Famous authors are often distinguished by horrific childhoods, intensive suffering, depression or desperation. Think Hemingway, Fitzgerald, Wolff. Memoirists notably mine their traumas like gold, exorcising demons along the way. Of course, conflict is the core of storytelling, and emotional conflicts are fiction’s treasure, but do you have to be miserable to write great fiction?
Novelists imagine our characters’ heartache. We create suffering. We struggle through the writing regimen, and nagging anxieties about our futures, but our lives do not have to be monstrous. In fact, I think stable lives may be better for writing, permitting a blank slate of sorts. If we want our characters to shine, we have to get out of our own way.
My younger daughter displayed unusual writing talent as a child. Teachers marveled at her descriptive prose and remarkably sophisticated metaphors. She constantly scribbled phrases and poetry on notepads scattered around the house, I still have a trunk filled with them. We were all certain she would be a writer. And then she read A Tree Grows in Brooklyn and The Diary of Anne Frank, among others, and cried to me one day, “Mom, how will I ever be a great writer? Nothing bad ever happens to me.”
Fiction is meant to be invention. Yes, our stories must feel authentic, and because human suffering is as much a part of our lives as the rising of the sun, stories feed on sorrow and struggle. However one does not have to perpetually suffer to write, or to create any art form. We have all known difficulties, or we wouldn’t be human. We can project from what know, and, if we pay close attention, use what we observe.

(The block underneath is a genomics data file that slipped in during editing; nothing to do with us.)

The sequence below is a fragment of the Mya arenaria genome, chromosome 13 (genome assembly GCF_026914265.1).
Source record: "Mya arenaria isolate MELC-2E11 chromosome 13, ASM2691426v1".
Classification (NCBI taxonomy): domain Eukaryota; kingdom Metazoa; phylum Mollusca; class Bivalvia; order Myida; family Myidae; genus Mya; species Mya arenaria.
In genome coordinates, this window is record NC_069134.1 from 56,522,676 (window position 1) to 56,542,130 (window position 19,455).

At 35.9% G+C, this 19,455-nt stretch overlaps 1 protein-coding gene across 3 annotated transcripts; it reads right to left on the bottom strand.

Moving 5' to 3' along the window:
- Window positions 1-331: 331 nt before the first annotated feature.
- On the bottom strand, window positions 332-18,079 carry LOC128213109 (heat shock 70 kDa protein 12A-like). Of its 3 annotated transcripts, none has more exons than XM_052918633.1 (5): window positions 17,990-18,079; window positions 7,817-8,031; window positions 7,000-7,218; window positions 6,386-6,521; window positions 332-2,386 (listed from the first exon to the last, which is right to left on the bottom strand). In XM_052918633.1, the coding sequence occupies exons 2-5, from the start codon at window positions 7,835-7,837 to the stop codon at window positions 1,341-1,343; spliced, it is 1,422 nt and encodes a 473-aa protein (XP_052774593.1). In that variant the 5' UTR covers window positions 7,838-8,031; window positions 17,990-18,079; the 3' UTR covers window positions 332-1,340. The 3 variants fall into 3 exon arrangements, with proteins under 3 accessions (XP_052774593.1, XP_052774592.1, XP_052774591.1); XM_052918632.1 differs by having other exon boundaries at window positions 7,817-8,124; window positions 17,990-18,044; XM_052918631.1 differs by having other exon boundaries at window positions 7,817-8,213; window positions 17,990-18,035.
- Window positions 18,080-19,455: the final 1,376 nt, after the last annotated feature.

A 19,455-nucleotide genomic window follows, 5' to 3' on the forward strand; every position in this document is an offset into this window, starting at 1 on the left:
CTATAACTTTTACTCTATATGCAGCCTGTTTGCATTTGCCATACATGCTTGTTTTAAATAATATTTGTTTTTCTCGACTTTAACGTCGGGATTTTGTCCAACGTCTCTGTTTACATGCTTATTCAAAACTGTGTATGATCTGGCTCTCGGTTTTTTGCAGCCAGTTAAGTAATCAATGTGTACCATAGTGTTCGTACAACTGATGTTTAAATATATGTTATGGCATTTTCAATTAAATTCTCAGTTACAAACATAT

Joyce Carol Oates imagines stunning scenarios based on tidbits in the newspapers. Carol Shields wrote “The Stone Diaries” based on one line in an obituary. Elizabeth Gilbert just published “Signature of All Things” inspired by female botanists in the 1800’s. What infuses their fiction is compassion, and the critical writing question: what if?
Tolstoy had a large loving family, it was the vodka, and his idealism, that fueled his imagination. Dostoyevsky, yes, he had his share of woe, and behaved badly, and we all know about Edgar Allan Poe, but writers do not have to be addicts or suffer bi-polar disorder either.
When I started writing thirty years ago, I was unhappy in my marriage, I was still struggling with the premature death of my mother and with an angry father. I couldn’t see beyond myself. My struggles bogged down my writing, too trapped by my own despondency to create good fiction.
It is infinitely preferable to draw wisdom from past hurts and pay attention to the sadness that exists everywhere, hard to miss. We don’t have to beat our breasts or take drugs or toss and turn at night at write. Bad things don’t have to happen to write fiction.
These days, I am a happy woman. My daughters are thriving, I am blessed with wonderful friends and colleagues, I live in a beautiful place where I breathe clean air and have fresh water, I’m healthy, and I read and write every day. I’m out of my own head and out of my own way. The writing is all the better for it.
Randy Kraft is a freelance writer and book reviewer. Born and raised in New York City, she currently resides in Southern California. “Colors of the Wheel” was published in January by Infinity Press. Told as intersecting fictional biographies, the novel explores the challenges of being brown in a black and white culture. Randy blogs at randykraftwriter.blogspot.com and Tweets about reading and writing @ocbookblogger.
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